- Critters. Birds with fun names like "roseate spoonbill". Turtles. Gators. Fish. Manatees.
- Isolation, with a twist: any people you meet are likely to be really happy to see you. I bet the wilderness houseboat volunteers have some great stories about the people they meet and the circumstances in which they meet them.
- Man skills. If it breaks, you better fix it: ain't no callin' a plumber or electrician. If it can't be fixed with hose clamps and duct tape, you probably didn't need it.
- Clarity of purpose. Every morning, there are clear-cut reasons to get out of bed: first, to take necessary measures to avoid being eaten by alligators, and second, to rescue disoriented wilderness paddlers from a similar fate.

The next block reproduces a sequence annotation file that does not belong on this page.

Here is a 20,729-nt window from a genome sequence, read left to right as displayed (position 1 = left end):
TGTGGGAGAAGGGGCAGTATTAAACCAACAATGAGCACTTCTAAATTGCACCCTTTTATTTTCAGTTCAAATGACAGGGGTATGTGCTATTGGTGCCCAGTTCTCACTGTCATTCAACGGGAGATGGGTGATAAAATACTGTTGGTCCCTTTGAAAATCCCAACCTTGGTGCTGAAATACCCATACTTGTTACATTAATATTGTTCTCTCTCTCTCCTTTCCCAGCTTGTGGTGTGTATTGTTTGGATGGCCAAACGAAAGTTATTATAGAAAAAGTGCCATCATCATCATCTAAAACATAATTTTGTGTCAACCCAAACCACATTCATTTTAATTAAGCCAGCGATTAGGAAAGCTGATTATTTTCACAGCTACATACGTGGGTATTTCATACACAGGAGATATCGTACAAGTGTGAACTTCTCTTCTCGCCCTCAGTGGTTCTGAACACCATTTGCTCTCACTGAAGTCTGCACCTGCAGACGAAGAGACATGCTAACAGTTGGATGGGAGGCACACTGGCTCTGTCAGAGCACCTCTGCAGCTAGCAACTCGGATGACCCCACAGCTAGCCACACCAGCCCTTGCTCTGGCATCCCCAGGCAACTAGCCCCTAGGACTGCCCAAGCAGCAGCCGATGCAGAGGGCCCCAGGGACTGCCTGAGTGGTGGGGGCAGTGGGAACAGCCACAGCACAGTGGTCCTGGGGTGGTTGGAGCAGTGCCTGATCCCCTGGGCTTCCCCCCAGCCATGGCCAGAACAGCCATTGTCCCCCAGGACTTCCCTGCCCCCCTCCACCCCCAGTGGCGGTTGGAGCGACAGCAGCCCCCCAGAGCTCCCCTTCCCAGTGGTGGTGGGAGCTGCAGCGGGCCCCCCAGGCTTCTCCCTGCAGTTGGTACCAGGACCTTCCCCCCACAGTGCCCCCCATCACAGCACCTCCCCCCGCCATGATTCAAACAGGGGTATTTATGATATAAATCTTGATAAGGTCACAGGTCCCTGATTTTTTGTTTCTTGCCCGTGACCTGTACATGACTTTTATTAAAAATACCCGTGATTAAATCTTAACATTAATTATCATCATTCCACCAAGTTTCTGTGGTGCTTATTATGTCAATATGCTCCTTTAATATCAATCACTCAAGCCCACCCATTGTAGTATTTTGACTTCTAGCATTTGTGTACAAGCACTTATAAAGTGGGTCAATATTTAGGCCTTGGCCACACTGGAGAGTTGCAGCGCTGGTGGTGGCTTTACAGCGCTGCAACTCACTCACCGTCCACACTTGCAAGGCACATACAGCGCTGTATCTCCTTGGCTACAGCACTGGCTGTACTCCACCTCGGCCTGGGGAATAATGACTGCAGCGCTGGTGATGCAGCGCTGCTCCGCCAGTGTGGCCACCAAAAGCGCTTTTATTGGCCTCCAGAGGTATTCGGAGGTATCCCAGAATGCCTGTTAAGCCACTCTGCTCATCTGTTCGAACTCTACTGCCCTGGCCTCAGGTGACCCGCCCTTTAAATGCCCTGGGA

- Science. I don't know if the volunteers are specifically asked to make scientific observations (weather & water levels, critter counts, or other surveys), but it would be cool to contribute to the understanding of the area.
- The enveloping beauty and weirdness of the whole Everglades environment. I can't help be fascinated by a place where flowing water is disguised as a prairie. I don't think I can adequately describe how totally weird the 'Glades are.
Thursday, November 27, 2008
Jobs I want: Everglades backcountry volunteer
I just saw a program on the National Geographic Channel about the Everglades. There was a brief segment on a couple who lives on a houseboat in the middle of the Everglades backcountry for six months of the year, rescuing lost paddlers (and getting lost themselves: they said the key was to get lost first thing in the morning so you have all day to find your way back). For a number of reasons, this lands high on the list of Jobs I Would Love To Have, Though Perhaps Only For A Short Time, for the following reasons: